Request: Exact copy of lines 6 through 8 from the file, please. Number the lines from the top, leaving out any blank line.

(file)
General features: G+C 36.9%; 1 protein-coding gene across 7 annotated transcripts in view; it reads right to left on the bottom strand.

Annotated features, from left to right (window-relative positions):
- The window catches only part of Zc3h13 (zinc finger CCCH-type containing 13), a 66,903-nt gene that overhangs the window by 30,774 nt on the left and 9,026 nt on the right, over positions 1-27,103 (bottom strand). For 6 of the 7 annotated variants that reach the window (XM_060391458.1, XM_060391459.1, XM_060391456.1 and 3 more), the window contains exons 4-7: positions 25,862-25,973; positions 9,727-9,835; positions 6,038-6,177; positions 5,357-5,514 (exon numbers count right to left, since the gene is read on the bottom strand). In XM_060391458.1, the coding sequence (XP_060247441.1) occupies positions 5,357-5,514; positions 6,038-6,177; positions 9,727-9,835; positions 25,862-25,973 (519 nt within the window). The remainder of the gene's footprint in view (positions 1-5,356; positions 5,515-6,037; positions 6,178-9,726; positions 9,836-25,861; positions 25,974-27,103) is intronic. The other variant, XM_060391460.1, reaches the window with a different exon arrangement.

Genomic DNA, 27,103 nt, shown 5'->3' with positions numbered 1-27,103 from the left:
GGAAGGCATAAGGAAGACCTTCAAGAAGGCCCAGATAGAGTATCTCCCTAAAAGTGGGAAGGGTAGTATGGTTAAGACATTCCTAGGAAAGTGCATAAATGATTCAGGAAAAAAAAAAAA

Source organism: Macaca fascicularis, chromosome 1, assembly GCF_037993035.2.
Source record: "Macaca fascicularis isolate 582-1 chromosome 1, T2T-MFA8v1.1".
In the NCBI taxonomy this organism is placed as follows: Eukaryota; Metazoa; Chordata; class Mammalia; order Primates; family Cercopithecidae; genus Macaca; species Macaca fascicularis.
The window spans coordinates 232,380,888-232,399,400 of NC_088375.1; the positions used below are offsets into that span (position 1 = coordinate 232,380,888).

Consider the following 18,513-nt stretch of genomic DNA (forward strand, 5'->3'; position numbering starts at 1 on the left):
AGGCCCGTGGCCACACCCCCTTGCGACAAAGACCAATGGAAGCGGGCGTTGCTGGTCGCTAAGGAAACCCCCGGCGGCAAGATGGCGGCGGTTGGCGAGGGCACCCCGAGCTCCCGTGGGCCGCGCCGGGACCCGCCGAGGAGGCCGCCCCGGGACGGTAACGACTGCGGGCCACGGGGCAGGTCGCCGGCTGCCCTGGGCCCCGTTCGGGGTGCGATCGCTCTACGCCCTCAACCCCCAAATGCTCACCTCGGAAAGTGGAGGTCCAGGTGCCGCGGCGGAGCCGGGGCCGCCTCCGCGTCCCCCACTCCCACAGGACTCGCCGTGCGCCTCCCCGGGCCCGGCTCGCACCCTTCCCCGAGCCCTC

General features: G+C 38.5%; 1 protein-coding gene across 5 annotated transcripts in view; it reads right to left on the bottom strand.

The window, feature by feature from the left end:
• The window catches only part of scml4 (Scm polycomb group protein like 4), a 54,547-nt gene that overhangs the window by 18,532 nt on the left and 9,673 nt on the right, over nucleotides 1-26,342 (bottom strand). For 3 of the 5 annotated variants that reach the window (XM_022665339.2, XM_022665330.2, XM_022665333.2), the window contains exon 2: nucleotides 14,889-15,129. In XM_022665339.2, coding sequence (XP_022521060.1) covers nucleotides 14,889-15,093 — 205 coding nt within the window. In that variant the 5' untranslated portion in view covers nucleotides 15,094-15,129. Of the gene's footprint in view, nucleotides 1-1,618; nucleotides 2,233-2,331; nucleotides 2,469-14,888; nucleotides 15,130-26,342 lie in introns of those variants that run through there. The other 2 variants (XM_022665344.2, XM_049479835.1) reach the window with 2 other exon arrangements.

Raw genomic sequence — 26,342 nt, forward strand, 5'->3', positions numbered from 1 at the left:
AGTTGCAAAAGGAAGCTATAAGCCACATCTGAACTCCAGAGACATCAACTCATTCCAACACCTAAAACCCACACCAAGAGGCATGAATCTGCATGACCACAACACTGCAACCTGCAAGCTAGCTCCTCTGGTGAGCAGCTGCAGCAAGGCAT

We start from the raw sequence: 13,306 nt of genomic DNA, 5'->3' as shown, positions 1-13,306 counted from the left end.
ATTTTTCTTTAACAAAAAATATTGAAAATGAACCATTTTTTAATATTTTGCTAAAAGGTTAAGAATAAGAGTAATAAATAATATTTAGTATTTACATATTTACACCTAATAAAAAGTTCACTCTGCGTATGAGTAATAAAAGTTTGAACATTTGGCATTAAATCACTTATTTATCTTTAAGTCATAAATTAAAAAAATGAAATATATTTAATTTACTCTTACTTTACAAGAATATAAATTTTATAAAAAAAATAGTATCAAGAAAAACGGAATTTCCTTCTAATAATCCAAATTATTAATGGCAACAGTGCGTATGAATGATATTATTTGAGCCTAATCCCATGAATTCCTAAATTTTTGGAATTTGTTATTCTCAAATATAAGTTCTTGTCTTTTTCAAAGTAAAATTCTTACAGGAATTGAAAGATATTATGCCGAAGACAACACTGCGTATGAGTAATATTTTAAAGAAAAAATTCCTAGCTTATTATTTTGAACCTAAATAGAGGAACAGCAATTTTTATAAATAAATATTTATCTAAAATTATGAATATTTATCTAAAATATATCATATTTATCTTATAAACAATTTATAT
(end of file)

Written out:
Source organism: Macaca fascicularis, chromosome 1, assembly GCF_037993035.2.
Source record: "Macaca fascicularis isolate 582-1 chromosome 1, T2T-MFA8v1.1".
In the NCBI taxonomy this organism is placed as follows: Eukaryota; Metazoa; Chordata; class Mammalia; order Primates; family Cercopithecidae; genus Macaca; species Macaca fascicularis.